Pessin says that DU administrators and faculty have been discussing both ideas — a Holocaust memorial and a social justice venue — for years, largely inspired by the university’s mission to contribute to “the public good.”
The pace of those efforts accelerated in recent years, especially since Pessin assumed direction of the CJS. She helped articulate a specific focus for the project. Other members of the campus community also jumped aboard.
“There are many energies on this campus dedicated to social justice,” Pessin says. “Eventually, they all came together in the conclusion that this would be a wonderful new possibility.”
She believes that the idea of combining a Holocaust memorial with a venue dedicated to human rights and social justice issues is unique.
“This is something that was created as a concept,” Pessin says.
“This is a perfect opportunity for something new, a Holocaust awareness social action site. This is a new model for what a Holocaust memorial can be . . . a place for campus and community consciousness activities.”
Pessin admits that some people aren’t terribly fond of the long name — the Holocaust Memorial Social Action Site. She notes, in fact, that the original idea for the name was even longer. But all the words in the name are intentional, because the site is meant to be considerably more than just a traditional memorial, usually consisting of sculpture or art.
“Those five words coming together are very important in a conceptual space of Holocaust memorials that are more traditional as inspiring pieces of art or monuments,” she says.
“This is taking real direction from the fact that we are on a college campus. What can we do with this kind of rethinking, of gathering and learning that happens, and the dialogues and conversations that take place there? It might be a conversation that has to do with the Holocaust or with ending homelessness or with social justice issues of any sort — making the world a better place.”
Tying the Holocaust with current social justice concerns forms a perfect nexus, in Pessin’s view.
“It’s more than just a place. All of this honors those lives that were destroyed by hatred. This is the most intense living of the expression ‘never again’ — never again to allow injustice to go unchecked in the world.”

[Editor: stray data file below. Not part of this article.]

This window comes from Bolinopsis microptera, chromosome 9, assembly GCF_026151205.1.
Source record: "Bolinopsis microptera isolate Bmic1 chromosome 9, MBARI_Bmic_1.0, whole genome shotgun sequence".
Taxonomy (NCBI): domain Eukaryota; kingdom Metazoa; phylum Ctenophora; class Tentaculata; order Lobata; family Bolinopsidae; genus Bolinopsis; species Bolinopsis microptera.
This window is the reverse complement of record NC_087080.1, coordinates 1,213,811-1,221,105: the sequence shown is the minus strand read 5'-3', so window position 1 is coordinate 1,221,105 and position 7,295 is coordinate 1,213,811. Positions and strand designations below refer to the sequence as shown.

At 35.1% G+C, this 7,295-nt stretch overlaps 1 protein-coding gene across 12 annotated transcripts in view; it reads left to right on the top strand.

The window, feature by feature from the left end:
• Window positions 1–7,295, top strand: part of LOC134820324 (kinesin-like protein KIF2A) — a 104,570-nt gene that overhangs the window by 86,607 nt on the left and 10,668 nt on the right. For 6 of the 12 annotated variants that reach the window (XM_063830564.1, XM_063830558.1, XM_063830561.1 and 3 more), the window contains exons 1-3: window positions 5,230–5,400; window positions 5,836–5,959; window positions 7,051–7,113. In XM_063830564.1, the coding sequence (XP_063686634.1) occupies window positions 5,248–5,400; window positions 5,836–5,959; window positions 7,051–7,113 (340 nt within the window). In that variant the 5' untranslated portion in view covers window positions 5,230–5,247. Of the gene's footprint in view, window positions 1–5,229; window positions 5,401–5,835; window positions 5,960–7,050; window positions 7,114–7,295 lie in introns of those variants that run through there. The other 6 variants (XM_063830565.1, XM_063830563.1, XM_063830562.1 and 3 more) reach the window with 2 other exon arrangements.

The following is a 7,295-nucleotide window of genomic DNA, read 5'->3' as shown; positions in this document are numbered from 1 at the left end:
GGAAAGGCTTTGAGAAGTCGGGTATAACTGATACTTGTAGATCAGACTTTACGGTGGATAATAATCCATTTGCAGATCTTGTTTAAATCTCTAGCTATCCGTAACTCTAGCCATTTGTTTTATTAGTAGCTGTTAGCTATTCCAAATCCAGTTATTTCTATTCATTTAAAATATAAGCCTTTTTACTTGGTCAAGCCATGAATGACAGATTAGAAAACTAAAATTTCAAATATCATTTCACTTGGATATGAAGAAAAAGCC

Pessin, who says she has recently been researching post-Holocaust theology, has obviously had a lot to do with the evolution of the concept at DU.
The granddaughter of Holocaust survivors, Pessin says “this connection between remembering the Holocaust and living in an intensely ethical way” is also a highly personal part of her life.
She is aware that college campuses today can often be places of intense conflict between pro-Israel and anti-Israel, or Muslim and Jewish, students. Nor does she feel that DU, with significant populations of both groups, is immune from those tensions.
But the action site, she feels, can be a place where conflict and distrust can be channeled into what might become a more effective and positive forum, which allows students and others to discuss highly controversial differences in a respectful and peaceful way.
“One subset of social justice that we feel particularly strong about is intercultural dialogues,” she says.
“Part of what needs to happen at the Holocaust Memorial Social Action Site is to create genuine, engaged, facilitated and safe opportunities for students and community members from different cultures and religions to deeply respect one another.
“We hope that will take place at this site.
“One of the main pillars of post-Holocaust theology is to find a space to truly build bridges with one another. That has to be one of the lessons of never again.”
During Sunday’s ceremonies to lay the first stone at the Holocaust Memorial Social Action Site, a time capsule will be buried beneath the stone. Themed “Words of Memory, Words of Hope,” the capsule will contain words from Holocaust survivors, students, community members and others. Names of those lost in the Holocaust can be included, as can messages of hope for a better future.
Copyright © 2010 by the Intermountain Jewish News